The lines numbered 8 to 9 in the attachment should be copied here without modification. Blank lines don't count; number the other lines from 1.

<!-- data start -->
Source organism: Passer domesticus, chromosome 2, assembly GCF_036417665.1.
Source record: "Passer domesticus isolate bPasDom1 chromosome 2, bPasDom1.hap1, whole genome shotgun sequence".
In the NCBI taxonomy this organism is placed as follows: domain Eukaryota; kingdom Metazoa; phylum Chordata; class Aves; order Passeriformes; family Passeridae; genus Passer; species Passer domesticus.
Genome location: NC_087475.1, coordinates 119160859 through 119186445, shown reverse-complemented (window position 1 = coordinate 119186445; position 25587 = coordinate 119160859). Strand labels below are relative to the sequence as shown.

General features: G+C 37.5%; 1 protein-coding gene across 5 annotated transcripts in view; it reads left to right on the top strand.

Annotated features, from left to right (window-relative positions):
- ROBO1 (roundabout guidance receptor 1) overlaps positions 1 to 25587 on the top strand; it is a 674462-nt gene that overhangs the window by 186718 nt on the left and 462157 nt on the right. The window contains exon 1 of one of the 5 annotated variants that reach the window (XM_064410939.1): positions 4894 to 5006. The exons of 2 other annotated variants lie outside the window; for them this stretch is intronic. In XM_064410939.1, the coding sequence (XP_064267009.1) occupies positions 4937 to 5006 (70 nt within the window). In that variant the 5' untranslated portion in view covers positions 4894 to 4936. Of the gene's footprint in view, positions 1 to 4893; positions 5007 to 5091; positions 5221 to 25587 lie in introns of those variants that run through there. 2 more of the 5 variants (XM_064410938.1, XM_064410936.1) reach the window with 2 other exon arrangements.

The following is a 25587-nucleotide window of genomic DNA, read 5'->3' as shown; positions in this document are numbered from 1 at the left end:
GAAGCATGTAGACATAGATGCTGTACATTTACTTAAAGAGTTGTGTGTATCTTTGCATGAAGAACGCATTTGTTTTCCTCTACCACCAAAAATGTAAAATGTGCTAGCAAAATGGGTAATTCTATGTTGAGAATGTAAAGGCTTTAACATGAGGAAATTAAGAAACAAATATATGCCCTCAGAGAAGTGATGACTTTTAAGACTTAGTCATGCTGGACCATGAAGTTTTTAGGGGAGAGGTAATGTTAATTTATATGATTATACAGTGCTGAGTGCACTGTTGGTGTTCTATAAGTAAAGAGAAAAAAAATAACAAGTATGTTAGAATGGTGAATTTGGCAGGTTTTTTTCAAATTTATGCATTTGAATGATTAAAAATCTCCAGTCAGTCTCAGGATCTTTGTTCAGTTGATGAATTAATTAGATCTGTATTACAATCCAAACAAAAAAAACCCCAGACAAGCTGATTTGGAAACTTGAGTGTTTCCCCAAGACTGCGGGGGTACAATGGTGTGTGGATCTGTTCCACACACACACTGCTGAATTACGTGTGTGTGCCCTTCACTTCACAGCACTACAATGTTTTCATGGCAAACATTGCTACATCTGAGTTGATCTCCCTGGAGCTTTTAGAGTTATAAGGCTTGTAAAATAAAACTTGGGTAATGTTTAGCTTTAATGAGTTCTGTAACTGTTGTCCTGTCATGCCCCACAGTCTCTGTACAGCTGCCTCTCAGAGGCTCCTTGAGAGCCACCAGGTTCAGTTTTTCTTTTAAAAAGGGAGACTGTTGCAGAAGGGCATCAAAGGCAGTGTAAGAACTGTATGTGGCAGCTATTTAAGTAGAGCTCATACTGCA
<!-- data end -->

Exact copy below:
The following is a 25587-nucleotide window of genomic DNA, read 5'->3' as shown; positions in this document are numbered from 1 at the left end:
GAAGCATGTAGACATAGATGCTGTACATTTACTTAAAGAGTTGTGTGTATCTTTGCATGAAGAACGCATTTGTTTTCCTCTACCACCAAAAATGTAAAATGTGCTAGCAAAATGGGTAATTCTATGTTGAGAATGTAAAGGCTTTAACATGAGGAAATTAAGAAACAAATATATGCCCTCAGAGAAGTGATGACTTTTAAGACTTAGTCATGCTGGACCATGAAGTTTTTAGGGGAGAGGTAATGTTAATTTATATGATTATACAGTGCTGAGTGCACTGTTGGTGTTCTATAAGTAAAGAGAAAAAAAATAACAAGTATGTTAGAATGGTGAATTTGGCAGGTTTTTTTCAAATTTATGCATTTGAATGATTAAAAATCTCCAGTCAGTCTCAGGATCTTTGTTCAGTTGATGAATTAATTAGATCTGTATTACAATCCAAACAAAAAAAACCCCAGACAAGCTGATTTGGAAACTTGAGTGTTTCCCCAAGACTGCGGGGGTACAATGGTGTGTGGATCTGTTCCACACACACACTGCTGAATTACGTGTGTGTGCCCTTCACTTCACAGCACTACAATGTTTTCATGGCAAACATTGCTACATCTGAGTTGATCTCCCTGGAGCTTTTAGAGTTATAAGGCTTGTAAAATAAAACTTGGGTAATGTTTAGCTTTAATGAGTTCTGTAACTGTTGTCCTGTCATGCCCCACAGTCTCTGTACAGCTGCCTCTCAGAGGCTCCTTGAGAGCCACCAGGTTCAGTTTTTCTTTTAAAAAGGGAGACTGTTGCAGAAGGGCATCAAAGGCAGTGTAAGAACTGTATGTGGCAGCTATTTAAGTAGAGCTCATACTGCA